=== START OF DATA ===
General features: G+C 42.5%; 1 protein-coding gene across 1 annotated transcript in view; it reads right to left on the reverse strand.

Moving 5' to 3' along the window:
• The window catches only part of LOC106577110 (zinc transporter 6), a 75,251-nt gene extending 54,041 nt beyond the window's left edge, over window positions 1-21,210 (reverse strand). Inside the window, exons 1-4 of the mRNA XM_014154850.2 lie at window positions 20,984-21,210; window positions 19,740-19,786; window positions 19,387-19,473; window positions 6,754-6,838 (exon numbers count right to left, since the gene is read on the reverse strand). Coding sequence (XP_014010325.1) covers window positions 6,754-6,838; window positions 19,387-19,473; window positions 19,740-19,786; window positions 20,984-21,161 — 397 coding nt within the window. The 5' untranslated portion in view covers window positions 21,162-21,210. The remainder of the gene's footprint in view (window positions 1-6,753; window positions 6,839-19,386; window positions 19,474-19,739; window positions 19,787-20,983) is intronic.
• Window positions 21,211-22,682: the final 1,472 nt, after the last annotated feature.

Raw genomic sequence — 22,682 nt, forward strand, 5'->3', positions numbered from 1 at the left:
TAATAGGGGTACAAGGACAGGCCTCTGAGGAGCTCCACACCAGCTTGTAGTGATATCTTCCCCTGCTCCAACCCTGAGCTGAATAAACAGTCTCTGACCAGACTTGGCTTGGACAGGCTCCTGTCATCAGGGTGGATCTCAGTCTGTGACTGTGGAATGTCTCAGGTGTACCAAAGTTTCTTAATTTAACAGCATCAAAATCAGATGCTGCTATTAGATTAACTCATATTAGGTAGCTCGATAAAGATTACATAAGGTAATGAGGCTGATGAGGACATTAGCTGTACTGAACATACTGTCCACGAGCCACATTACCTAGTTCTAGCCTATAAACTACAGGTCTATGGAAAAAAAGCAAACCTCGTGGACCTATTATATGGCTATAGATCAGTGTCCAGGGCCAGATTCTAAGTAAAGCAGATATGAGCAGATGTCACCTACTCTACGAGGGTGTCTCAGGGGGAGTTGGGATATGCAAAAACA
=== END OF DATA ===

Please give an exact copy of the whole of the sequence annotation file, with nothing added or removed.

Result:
General features: G+C 42.5%; 1 protein-coding gene across 1 annotated transcript in view; it reads right to left on the reverse strand.

Moving 5' to 3' along the window:
• The window catches only part of LOC106577110 (zinc transporter 6), a 75,251-nt gene extending 54,041 nt beyond the window's left edge, over window positions 1-21,210 (reverse strand). Inside the window, exons 1-4 of the mRNA XM_014154850.2 lie at window positions 20,984-21,210; window positions 19,740-19,786; window positions 19,387-19,473; window positions 6,754-6,838 (exon numbers count right to left, since the gene is read on the reverse strand). Coding sequence (XP_014010325.1) covers window positions 6,754-6,838; window positions 19,387-19,473; window positions 19,740-19,786; window positions 20,984-21,161 — 397 coding nt within the window. The 5' untranslated portion in view covers window positions 21,162-21,210. The remainder of the gene's footprint in view (window positions 1-6,753; window positions 6,839-19,386; window positions 19,474-19,739; window positions 19,787-20,983) is intronic.
• Window positions 21,211-22,682: the final 1,472 nt, after the last annotated feature.

Raw genomic sequence — 22,682 nt, forward strand, 5'->3', positions numbered from 1 at the left:
TAATAGGGGTACAAGGACAGGCCTCTGAGGAGCTCCACACCAGCTTGTAGTGATATCTTCCCCTGCTCCAACCCTGAGCTGAATAAACAGTCTCTGACCAGACTTGGCTTGGACAGGCTCCTGTCATCAGGGTGGATCTCAGTCTGTGACTGTGGAATGTCTCAGGTGTACCAAAGTTTCTTAATTTAACAGCATCAAAATCAGATGCTGCTATTAGATTAACTCATATTAGGTAGCTCGATAAAGATTACATAAGGTAATGAGGCTGATGAGGACATTAGCTGTACTGAACATACTGTCCACGAGCCACATTACCTAGTTCTAGCCTATAAACTACAGGTCTATGGAAAAAAAGCAAACCTCGTGGACCTATTATATGGCTATAGATCAGTGTCCAGGGCCAGATTCTAAGTAAAGCAGATATGAGCAGATGTCACCTACTCTACGAGGGTGTCTCAGGGGGAGTTGGGATATGCAAAAACA